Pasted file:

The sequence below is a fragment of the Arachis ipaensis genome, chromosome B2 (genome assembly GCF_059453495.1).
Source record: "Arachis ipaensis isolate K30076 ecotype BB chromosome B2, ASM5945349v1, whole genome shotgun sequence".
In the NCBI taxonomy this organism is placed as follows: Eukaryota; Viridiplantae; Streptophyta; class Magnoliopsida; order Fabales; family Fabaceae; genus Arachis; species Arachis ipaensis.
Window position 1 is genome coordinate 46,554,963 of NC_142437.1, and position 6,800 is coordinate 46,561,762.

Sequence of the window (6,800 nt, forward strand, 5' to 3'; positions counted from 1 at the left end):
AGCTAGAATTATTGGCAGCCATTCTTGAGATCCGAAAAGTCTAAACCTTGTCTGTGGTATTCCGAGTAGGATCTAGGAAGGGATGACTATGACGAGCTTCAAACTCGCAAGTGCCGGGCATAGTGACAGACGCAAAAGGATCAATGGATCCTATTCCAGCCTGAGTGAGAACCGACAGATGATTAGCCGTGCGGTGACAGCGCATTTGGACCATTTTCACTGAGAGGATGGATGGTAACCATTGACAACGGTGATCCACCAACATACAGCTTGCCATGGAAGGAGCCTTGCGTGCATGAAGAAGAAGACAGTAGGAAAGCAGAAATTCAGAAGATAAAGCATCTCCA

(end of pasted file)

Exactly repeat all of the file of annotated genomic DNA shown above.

The sequence below is a fragment of the Arachis ipaensis genome, chromosome B2 (genome assembly GCF_059453495.1).
Source record: "Arachis ipaensis isolate K30076 ecotype BB chromosome B2, ASM5945349v1, whole genome shotgun sequence".
In the NCBI taxonomy this organism is placed as follows: Eukaryota; Viridiplantae; Streptophyta; class Magnoliopsida; order Fabales; family Fabaceae; genus Arachis; species Arachis ipaensis.
Window position 1 is genome coordinate 46,554,963 of NC_142437.1, and position 6,800 is coordinate 46,561,762.

Sequence of the window (6,800 nt, forward strand, 5' to 3'; positions counted from 1 at the left end):
AGCTAGAATTATTGGCAGCCATTCTTGAGATCCGAAAAGTCTAAACCTTGTCTGTGGTATTCCGAGTAGGATCTAGGAAGGGATGACTATGACGAGCTTCAAACTCGCAAGTGCCGGGCATAGTGACAGACGCAAAAGGATCAATGGATCCTATTCCAGCCTGAGTGAGAACCGACAGATGATTAGCCGTGCGGTGACAGCGCATTTGGACCATTTTCACTGAGAGGATGGATGGTAACCATTGACAACGGTGATCCACCAACATACAGCTTGCCATGGAAGGAGCCTTGCGTGCATGAAGAAGAAGACAGTAGGAAAGCAGAAATTCAGAAGATAAAGCATCTCCA